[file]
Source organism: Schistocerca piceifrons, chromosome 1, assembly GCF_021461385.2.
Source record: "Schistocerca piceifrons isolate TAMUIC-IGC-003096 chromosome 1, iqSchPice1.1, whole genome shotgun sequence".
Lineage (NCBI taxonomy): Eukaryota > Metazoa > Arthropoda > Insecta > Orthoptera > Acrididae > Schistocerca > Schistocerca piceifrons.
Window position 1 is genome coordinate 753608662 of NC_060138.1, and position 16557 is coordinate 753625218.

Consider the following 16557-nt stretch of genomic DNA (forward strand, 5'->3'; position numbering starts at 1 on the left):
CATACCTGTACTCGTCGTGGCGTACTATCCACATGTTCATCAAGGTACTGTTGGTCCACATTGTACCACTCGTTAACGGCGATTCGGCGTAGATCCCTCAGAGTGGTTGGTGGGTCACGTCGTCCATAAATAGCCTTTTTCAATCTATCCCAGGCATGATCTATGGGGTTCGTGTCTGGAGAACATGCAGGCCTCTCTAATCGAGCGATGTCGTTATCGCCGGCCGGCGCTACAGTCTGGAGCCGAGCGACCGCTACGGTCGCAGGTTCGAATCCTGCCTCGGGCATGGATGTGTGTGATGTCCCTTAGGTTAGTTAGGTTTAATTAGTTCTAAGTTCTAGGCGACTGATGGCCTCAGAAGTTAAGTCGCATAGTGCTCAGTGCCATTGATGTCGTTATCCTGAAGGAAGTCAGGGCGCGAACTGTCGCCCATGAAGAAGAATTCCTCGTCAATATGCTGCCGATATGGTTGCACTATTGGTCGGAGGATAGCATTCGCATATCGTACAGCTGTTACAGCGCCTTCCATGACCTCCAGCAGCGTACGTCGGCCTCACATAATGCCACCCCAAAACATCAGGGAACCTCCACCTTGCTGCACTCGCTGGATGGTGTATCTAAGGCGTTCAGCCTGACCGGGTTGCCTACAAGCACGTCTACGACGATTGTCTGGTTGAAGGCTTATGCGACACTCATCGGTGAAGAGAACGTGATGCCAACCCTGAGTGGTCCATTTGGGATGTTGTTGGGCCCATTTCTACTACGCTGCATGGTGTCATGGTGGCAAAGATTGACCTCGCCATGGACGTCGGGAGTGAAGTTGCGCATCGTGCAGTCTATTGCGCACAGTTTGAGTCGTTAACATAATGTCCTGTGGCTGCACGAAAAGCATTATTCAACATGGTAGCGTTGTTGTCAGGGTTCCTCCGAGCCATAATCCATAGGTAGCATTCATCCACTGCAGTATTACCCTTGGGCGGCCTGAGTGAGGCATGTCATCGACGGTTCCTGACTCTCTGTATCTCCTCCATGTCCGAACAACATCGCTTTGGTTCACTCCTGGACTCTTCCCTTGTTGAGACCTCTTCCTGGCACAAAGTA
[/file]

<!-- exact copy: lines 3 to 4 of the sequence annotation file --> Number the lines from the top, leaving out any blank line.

Lineage (NCBI taxonomy): Eukaryota > Metazoa > Arthropoda > Insecta > Orthoptera > Acrididae > Schistocerca > Schistocerca piceifrons.
Window position 1 is genome coordinate 753608662 of NC_060138.1, and position 16557 is coordinate 753625218.